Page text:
In 2015, Jeff Sullivan wrote at Fangraphs about the forgotten prospects, those that never appeared in the Baseball America Top 100, but nevertheless managed to show themselves good players. Sullivan defined a “good” player as one who amassed at least 3 WAR in a given season. Jeff looked at three seasons, 2012-2014. And what he discovered was that over that period of time, a full third of “good” players were so-called “poor prospects,” players that resided outside the top 100.

It’s comforting to remember that those players exist, that these first-round picks do not purpose the future’s entire burden. But as we ponder Joey Votto’s inevitable retreat from the ranks of the elite in the coming years, this is the likely place where the hammers will be found to close the rivets up and armor the everyday eight for seasons to come.

The Chicago Cubs and Houston Astros have set the bar for building a strong core to build around. The success of each organization through the draft has been instructive, not only for what each has achieved, but for how difficult it is hit on even the highest of picks.

1st Round Selections—Chicago Cubs

Draft Year Pick # Age WAR
Javier Báez 2011 9 26 14.4
Albert Almora, Jr. 2012 6 25 3.7
Kris Bryant 2013 2 27 22.9
Kyle Schwarber 2014 4 26 2.6
Ian Happ 2015 9 24 2.4

 

1st Round Selections—Houston Astros

Draft Year Pick # Age WAR
George Springer 2011 11 29 20.8
Carlos Correa 2012 1 24 19.6
Mark Appel 2013 1
Brady Aiken 2014 1
Alex Bregman 2015 2 25 14.7

In the five years the Cubs were awarded a high pick, they’ve hit on two players, Báez and Bryant. Despite the considerable hype, Schwarber has thus far produced but 2.6 WAR and Happ is back in the minors.

For their part, the Astros have hit on three players, Springer, Correa and Bregman, but failed ignominiously with two #1 picks in a row, selecting one pitcher who never signed—and another who is no longer with the organization.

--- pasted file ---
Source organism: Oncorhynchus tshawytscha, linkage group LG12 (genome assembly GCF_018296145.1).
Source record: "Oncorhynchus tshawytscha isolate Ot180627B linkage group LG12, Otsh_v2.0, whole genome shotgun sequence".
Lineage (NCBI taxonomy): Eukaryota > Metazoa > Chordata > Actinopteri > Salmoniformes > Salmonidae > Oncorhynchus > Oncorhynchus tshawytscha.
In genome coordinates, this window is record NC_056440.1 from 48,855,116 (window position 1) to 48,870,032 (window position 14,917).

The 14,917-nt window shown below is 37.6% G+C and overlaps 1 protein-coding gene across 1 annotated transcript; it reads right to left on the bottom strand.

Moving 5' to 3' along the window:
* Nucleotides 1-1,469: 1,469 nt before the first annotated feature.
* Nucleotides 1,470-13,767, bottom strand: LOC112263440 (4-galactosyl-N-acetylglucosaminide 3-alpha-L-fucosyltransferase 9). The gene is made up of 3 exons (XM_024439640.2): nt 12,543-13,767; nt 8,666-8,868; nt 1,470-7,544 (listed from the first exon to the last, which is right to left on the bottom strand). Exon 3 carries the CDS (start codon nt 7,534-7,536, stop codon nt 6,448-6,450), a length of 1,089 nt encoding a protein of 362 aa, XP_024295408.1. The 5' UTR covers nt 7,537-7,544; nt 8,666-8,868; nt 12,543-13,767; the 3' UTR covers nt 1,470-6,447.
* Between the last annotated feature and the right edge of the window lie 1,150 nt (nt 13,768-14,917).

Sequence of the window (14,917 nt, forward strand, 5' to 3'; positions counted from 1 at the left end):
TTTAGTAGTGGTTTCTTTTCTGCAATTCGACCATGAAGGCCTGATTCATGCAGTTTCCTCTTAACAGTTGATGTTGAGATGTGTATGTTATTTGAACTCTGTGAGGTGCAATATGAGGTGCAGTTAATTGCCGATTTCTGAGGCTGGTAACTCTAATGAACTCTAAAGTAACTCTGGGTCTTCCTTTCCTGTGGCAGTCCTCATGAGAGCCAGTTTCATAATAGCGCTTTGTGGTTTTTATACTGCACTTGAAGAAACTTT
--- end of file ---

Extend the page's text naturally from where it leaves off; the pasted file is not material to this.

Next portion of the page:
The Reds are now on the clock:

1st Round Selections—Cincinnati Reds

Draft Year Pick # Age WAR
Tyler Stephenson 2015 11 22 ??
Nick Senzel 2016 2 23 ??
Hunter Greene 2017 2 19 ??
Jonathan India 2018 5 22 ??
         ?? 2019 7 ?? ??

In order of quickest to the big leagues, on deck is Tyler Stephenson (#11). As a competitive balance pick, Taylor Trammell, (#35) doesn’t appear here, but is a welcome wildcard. Then, Jonathan India (#5) figures to arrive. Hunter Greene (#2) is set back at least 14 months with the Tommy John Flu; and barring a collapse this season that awards the Reds another top ten draft pick, the Reds’ last bite at the rebuild apple comes this summer with the #7 pick.

After the June draft, they will have crossed the Rubicon. Cincinnati will either have drafted a sustainable core in this rebuild womb of time, delivering success for years to come, or fall back, having missed an opportunity born of years of losing, suffering scorn and all too familiar contempt in the process.

Chicago and Houston’s draft results suggest the Reds need at least two of these rebuild picks to become foundational players. The Astros provide a particular warning of the fickleness of targeting young pitching. As the story of Mark Appel illustrates, when it comes to finding and successfully nurturing tomorrow’s elite players, the minor leagues—from rookie ball to Triple-A—can be a desert place where only the hardiest bloom. According to  SI’s Ben Reiter, Appel was “as risk-free a pitcher pick as has ever been made.”

Nothing is a given for Nick Senzel, nor is it for the other first round picks that hope to make the Reds contenders for years to come. While watching Senzel’s journey through the minor leagues—cataloging his every swing, following him from base to base—may give assurance of his ultimate ascendency, the cold reality is that fate can always pilfer a dream. Senzel and family know. If you are unsure of the veracity of that thought, debate with your bosom awhile, and let young Senzel’s own words to his father when he got the call remind you:

“Dad, I finally made it.”